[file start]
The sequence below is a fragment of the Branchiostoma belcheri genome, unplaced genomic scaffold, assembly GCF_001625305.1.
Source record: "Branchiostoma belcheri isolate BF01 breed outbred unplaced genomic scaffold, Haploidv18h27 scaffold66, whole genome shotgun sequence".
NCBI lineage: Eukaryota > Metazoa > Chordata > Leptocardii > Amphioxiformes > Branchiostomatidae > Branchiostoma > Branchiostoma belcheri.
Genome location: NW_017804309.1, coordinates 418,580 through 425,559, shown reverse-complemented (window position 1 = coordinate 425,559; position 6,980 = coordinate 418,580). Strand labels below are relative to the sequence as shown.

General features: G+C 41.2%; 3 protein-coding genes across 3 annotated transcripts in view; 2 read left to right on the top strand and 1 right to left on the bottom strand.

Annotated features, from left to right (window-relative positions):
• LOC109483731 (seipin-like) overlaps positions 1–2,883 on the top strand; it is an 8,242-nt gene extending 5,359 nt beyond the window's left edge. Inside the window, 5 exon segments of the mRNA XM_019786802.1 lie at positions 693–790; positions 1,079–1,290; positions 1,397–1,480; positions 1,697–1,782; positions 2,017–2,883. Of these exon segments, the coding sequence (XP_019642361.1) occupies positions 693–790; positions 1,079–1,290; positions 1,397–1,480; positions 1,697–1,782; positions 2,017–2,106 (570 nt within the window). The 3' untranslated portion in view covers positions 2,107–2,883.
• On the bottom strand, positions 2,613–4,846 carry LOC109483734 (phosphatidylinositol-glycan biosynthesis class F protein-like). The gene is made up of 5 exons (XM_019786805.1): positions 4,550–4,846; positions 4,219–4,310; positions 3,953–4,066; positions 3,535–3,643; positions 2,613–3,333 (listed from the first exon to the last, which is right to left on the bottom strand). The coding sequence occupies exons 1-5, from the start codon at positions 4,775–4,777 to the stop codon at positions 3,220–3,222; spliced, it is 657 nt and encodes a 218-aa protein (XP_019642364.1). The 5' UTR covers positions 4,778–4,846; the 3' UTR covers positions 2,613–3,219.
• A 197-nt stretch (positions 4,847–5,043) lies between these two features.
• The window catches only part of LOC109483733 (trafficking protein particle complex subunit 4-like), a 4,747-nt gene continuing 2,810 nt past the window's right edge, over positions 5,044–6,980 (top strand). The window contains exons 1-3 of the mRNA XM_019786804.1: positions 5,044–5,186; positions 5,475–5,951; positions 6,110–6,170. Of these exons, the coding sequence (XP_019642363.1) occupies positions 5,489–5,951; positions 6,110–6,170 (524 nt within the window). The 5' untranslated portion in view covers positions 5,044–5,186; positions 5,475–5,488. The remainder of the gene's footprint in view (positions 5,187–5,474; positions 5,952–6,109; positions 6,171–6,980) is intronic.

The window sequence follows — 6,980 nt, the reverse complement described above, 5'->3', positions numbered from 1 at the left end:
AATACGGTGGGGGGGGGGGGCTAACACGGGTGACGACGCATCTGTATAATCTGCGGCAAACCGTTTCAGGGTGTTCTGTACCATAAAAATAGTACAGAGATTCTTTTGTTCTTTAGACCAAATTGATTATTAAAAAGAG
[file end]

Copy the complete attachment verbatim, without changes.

The sequence below is a fragment of the Branchiostoma belcheri genome, unplaced genomic scaffold, assembly GCF_001625305.1.
Source record: "Branchiostoma belcheri isolate BF01 breed outbred unplaced genomic scaffold, Haploidv18h27 scaffold66, whole genome shotgun sequence".
NCBI lineage: Eukaryota > Metazoa > Chordata > Leptocardii > Amphioxiformes > Branchiostomatidae > Branchiostoma > Branchiostoma belcheri.
Genome location: NW_017804309.1, coordinates 418,580 through 425,559, shown reverse-complemented (window position 1 = coordinate 425,559; position 6,980 = coordinate 418,580). Strand labels below are relative to the sequence as shown.

General features: G+C 41.2%; 3 protein-coding genes across 3 annotated transcripts in view; 2 read left to right on the top strand and 1 right to left on the bottom strand.

Annotated features, from left to right (window-relative positions):
• LOC109483731 (seipin-like) overlaps positions 1–2,883 on the top strand; it is an 8,242-nt gene extending 5,359 nt beyond the window's left edge. Inside the window, 5 exon segments of the mRNA XM_019786802.1 lie at positions 693–790; positions 1,079–1,290; positions 1,397–1,480; positions 1,697–1,782; positions 2,017–2,883. Of these exon segments, the coding sequence (XP_019642361.1) occupies positions 693–790; positions 1,079–1,290; positions 1,397–1,480; positions 1,697–1,782; positions 2,017–2,106 (570 nt within the window). The 3' untranslated portion in view covers positions 2,107–2,883.
• On the bottom strand, positions 2,613–4,846 carry LOC109483734 (phosphatidylinositol-glycan biosynthesis class F protein-like). The gene is made up of 5 exons (XM_019786805.1): positions 4,550–4,846; positions 4,219–4,310; positions 3,953–4,066; positions 3,535–3,643; positions 2,613–3,333 (listed from the first exon to the last, which is right to left on the bottom strand). The coding sequence occupies exons 1-5, from the start codon at positions 4,775–4,777 to the stop codon at positions 3,220–3,222; spliced, it is 657 nt and encodes a 218-aa protein (XP_019642364.1). The 5' UTR covers positions 4,778–4,846; the 3' UTR covers positions 2,613–3,219.
• A 197-nt stretch (positions 4,847–5,043) lies between these two features.
• The window catches only part of LOC109483733 (trafficking protein particle complex subunit 4-like), a 4,747-nt gene continuing 2,810 nt past the window's right edge, over positions 5,044–6,980 (top strand). The window contains exons 1-3 of the mRNA XM_019786804.1: positions 5,044–5,186; positions 5,475–5,951; positions 6,110–6,170. Of these exons, the coding sequence (XP_019642363.1) occupies positions 5,489–5,951; positions 6,110–6,170 (524 nt within the window). The 5' untranslated portion in view covers positions 5,044–5,186; positions 5,475–5,488. The remainder of the gene's footprint in view (positions 5,187–5,474; positions 5,952–6,109; positions 6,171–6,980) is intronic.

The window sequence follows — 6,980 nt, the reverse complement described above, 5'->3', positions numbered from 1 at the left end:
AATACGGTGGGGGGGGGGGGCTAACACGGGTGACGACGCATCTGTATAATCTGCGGCAAACCGTTTCAGGGTGTTCTGTACCATAAAAATAGTACAGAGATTCTTTTGTTCTTTAGACCAAATTGATTATTAAAAAGAG